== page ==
A lump sum contract is an agreement in which one party consents to pay another party a set dollar amount for completing the work or providing the goods described in the agreement. Typically, such contracts do not require contractors to provide a detailed breakdown of costs, but rather, the payment of the total contract price is linked to the contractor completing all of the work specified in the contract. For example, a software installation company may enter into a lump sum contract for installing multiple data processing systems in a building. Instead of receiving an individual fee for each system installed, the company will receive one fixed amount after it finishes installing all of the systems.
This type of contract is regularly used for a variety of transactions, including construction work, consulting projects, and architectural assignments. It is easy to manage, since payment is made only once. Generally, the lump sum contractor is paid a flat dollar amount after the party receiving the services or goods is given the output. For instance, under a lump sum arrangement, an architect firm is usually paid its total fee once it has delivered acceptable blueprints to the building owner.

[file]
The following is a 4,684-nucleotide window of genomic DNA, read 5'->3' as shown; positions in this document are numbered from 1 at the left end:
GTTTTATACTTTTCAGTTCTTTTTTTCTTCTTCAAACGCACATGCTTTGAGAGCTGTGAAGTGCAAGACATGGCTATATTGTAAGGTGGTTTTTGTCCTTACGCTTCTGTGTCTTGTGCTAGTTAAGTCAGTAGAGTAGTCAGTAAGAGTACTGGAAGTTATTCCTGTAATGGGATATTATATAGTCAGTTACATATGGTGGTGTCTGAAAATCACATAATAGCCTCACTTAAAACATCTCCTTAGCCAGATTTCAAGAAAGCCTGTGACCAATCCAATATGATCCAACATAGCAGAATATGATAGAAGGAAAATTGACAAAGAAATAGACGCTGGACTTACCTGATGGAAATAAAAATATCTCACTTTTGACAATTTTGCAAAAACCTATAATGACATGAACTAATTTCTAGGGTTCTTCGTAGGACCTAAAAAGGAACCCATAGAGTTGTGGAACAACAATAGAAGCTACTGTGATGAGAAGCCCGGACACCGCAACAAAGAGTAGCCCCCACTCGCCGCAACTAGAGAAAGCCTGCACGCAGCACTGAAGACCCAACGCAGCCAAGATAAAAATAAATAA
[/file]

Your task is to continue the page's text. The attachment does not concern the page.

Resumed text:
A lump sum contract is usually a written agreement, although an oral agreement may be binding in some cases. Once the contract has been signed, all parties are bound to adhere to its terms. The contract ordinarily details the fixed total amount to be paid to the contractor and the timeline for payment. If the contract is for services, a comprehensive description of the scope of the services to be performed by the contractor should be documented. Contracts for goods should thoroughly detail the goods to be provided, including the components, features, and characteristics that must be a part of the final deliverable.
The construction industry often engages in lump sum contracting. In most cases, the building owner signs an agreement with a general contractor, who then enters into separate agreements with subcontractors, such as plumbers, electricians, or framers. The general contractor is responsible for paying the subcontractors.
As a rule, construction contractors are not entitled to receive more money than the contract specifies, but in some cases, a lump sum construction contract may allow for fee adjustments. For example, if the cost of labor or construction materials rises or falls substantially, the total amount to be paid to the general contractor may be adjusted accordingly. By and large, this type of clause must be written into the agreement in order to be permitted.